Successful truffle harvest puts Chile on track to begin exports

Chile’s oldest wine producing region to start selling the world’s most expensive food in ambitious project to capture up to 10 percent of global market by 2025. 

As of 2013 the Maule Valley, cradle of the Chilean wine industry, will have a new gourmet product to complement its famed Carignans.
With its latest successful harvest this month, the area’s nascent black Périgord truffle industry is set to make Chile the first South American country to export the lucrative “diamonds of the kitchen” – which CBS recently dubbed as “the most expensive food in the world.”
Since 2001 Chile’s agriculture ministry, through its farming innovation foundation, the FIA, has been supporting efforts to produce the truffle crop, which takes around a decade to reach potential.
Regional Agriculture Secretary Anita Prizant visited Maule Valley in mid June as the harvest began.
“This initiative…strengthens the competitiveness of the sector and generates new opportunities for growers in the region,” Prizant said.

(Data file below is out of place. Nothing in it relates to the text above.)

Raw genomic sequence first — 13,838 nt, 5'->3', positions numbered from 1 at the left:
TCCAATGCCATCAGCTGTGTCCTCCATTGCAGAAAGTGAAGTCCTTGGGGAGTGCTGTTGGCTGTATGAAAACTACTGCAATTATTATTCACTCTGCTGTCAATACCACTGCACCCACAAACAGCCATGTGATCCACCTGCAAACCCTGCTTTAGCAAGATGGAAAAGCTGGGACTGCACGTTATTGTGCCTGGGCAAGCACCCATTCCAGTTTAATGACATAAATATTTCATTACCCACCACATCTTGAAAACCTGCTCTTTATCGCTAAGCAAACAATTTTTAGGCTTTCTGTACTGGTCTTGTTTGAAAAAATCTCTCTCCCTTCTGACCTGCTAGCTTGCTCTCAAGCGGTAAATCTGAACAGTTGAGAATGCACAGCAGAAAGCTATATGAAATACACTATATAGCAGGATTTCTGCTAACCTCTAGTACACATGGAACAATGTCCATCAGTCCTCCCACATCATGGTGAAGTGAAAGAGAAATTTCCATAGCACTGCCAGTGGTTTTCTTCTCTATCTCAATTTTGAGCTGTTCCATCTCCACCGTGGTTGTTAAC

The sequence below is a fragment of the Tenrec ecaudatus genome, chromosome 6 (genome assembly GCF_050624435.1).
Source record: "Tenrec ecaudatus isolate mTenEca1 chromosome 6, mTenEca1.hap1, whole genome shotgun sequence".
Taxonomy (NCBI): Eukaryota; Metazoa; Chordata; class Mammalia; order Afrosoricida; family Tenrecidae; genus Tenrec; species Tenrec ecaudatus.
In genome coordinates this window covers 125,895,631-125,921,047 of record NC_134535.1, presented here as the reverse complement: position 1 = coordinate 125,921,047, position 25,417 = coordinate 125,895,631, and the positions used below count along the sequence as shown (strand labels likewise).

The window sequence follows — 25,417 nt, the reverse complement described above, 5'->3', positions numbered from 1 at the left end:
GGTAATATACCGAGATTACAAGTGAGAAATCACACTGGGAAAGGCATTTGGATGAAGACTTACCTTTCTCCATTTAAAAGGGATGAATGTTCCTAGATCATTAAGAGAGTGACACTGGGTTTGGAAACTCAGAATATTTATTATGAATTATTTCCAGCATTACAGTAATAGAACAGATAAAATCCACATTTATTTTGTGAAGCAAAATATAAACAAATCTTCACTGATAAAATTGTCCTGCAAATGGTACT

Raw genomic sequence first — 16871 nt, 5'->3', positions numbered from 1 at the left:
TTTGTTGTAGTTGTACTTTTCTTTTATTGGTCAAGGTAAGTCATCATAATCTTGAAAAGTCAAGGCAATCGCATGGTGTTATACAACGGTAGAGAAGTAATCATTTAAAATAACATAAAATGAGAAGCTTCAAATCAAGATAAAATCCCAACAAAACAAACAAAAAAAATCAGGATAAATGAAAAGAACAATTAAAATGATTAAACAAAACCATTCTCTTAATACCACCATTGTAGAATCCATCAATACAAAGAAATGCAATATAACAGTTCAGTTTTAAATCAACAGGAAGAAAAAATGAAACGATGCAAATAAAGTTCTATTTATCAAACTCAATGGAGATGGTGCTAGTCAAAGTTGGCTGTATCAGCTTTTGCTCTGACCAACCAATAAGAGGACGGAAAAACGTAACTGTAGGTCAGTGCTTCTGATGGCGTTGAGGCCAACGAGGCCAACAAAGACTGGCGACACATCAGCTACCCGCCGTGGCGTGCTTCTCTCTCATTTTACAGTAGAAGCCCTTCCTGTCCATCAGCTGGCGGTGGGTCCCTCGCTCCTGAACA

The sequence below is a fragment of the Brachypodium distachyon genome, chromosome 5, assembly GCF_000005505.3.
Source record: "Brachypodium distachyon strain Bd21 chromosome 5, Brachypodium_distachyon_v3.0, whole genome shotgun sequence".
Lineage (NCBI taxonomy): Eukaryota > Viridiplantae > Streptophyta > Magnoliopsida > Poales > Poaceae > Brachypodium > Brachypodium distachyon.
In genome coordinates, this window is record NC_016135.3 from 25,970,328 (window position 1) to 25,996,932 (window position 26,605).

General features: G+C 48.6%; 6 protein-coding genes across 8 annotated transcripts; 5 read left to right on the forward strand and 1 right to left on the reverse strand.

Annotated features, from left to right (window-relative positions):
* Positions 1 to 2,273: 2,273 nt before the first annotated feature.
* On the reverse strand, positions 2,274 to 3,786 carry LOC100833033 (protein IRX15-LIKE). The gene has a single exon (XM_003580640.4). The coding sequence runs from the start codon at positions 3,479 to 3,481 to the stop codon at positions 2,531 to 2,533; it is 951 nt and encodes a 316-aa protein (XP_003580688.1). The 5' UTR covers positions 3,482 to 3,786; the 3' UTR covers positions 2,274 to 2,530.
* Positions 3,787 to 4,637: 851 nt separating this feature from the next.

The climate and soil of the valley, which makes for gives the region’s wines their distinctive character, is also perfectly suited to growing truffles.
“We are privileged in our region to have ideal growing conditions for black truffles,” said Rafael Henríquez, partner in pioneering grower Agrobiotruf, “we have clearly defined seasons with temperate summers and cold winters as well as soft, good training soils that give this product its fine eating qualities.”
Global production of truffles is almost entirely confined to Europe, with French growers accounting for 45 percent of world’s truffles, Spain and Italy 35 and 20 percent respectively.
However the output of European producers has declined significantly over the last century, and Chile is looking to join Australia as a major “New World” contributor to the global market.
Already 370 acres (150 ha) of black Périgord truffle have been planted in the Andean nation, and that area is set to expand by around 150 acres (60 ha) every year for the next decade, as the FIA looks aims to produce between seven and 10 percent of the world’s truffles in Chile.
Over the course of the year, the FIA and Maule Valley producers will try to establish an international reputation and export / import protocols, in preparation for 2013, the year in which international exports are set to begin.
The United States, Japan, China, Spain, France and Italy will be key target markets.